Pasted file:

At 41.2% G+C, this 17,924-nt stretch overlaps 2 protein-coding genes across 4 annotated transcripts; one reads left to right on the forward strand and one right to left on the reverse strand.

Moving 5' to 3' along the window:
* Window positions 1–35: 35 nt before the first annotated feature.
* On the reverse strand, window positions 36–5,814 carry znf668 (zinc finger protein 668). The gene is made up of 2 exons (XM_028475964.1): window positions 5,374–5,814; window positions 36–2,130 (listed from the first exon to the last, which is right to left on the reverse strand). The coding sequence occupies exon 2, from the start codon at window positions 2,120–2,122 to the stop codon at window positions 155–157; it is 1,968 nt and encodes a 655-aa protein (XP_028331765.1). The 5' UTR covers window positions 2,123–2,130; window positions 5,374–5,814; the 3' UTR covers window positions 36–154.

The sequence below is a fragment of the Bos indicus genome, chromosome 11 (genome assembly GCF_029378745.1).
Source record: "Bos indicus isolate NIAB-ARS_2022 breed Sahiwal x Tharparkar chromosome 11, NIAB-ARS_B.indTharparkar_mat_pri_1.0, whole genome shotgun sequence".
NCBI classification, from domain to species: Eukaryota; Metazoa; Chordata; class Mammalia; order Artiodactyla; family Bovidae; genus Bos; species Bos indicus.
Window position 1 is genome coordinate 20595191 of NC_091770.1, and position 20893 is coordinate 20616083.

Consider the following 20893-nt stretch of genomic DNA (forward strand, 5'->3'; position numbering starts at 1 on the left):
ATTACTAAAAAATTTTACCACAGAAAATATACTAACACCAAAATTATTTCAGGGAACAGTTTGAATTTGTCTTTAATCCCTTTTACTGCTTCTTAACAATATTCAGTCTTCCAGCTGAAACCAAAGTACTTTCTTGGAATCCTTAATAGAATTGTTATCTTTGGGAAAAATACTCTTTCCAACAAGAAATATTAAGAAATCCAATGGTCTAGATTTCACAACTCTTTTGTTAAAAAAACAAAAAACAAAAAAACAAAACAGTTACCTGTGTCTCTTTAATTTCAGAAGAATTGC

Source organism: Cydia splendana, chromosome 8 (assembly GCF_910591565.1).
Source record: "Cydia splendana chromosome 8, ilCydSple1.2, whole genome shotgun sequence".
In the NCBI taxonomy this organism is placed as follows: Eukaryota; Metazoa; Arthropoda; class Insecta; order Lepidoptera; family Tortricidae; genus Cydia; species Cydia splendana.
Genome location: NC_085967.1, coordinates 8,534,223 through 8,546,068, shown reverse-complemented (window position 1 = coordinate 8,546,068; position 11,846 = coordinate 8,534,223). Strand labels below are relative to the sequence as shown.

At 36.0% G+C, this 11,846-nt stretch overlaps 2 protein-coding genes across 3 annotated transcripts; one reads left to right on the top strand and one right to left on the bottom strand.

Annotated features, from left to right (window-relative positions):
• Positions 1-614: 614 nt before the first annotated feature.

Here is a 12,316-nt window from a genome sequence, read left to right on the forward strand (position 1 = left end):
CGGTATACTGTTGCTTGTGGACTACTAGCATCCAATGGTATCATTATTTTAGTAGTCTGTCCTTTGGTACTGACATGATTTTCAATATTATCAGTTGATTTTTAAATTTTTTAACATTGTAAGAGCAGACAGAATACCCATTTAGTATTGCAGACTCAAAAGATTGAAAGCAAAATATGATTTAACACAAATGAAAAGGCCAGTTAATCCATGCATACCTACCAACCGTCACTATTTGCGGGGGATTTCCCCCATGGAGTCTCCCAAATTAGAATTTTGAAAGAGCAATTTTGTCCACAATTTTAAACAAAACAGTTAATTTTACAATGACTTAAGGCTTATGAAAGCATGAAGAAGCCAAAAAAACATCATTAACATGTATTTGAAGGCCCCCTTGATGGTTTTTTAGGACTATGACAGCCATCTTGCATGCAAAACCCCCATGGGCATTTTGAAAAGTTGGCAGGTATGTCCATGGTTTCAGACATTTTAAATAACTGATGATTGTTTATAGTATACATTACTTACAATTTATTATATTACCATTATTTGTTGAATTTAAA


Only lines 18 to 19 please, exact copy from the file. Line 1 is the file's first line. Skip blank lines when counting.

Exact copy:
Here is a 12,316-nt window from a genome sequence, read left to right on the forward strand (position 1 = left end):
CGGTATACTGTTGCTTGTGGACTACTAGCATCCAATGGTATCATTATTTTAGTAGTCTGTCCTTTGGTACTGACATGATTTTCAATATTATCAGTTGATTTTTAAATTTTTTAACATTGTAAGAGCAGACAGAATACCCATTTAGTATTGCAGACTCAAAAGATTGAAAGCAAAATATGATTTAACACAAATGAAAAGGCCAGTTAATCCATGCATACCTACCAACCGTCACTATTTGCGGGGGATTTCCCCCATGGAGTCTCCCAAATTAGAATTTTGAAAGAGCAATTTTGTCCACAATTTTAAACAAAACAGTTAATTTTACAATGACTTAAGGCTTATGAAAGCATGAAGAAGCCAAAAAAACATCATTAACATGTATTTGAAGGCCCCCTTGATGGTTTTTTAGGACTATGACAGCCATCTTGCATGCAAAACCCCCATGGGCATTTTGAAAAGTTGGCAGGTATGTCCATGGTTTCAGACATTTTAAATAACTGATGATTGTTTATAGTATACATTACTTACAATTTATTATATTACCATTATTTGTTGAATTTAAA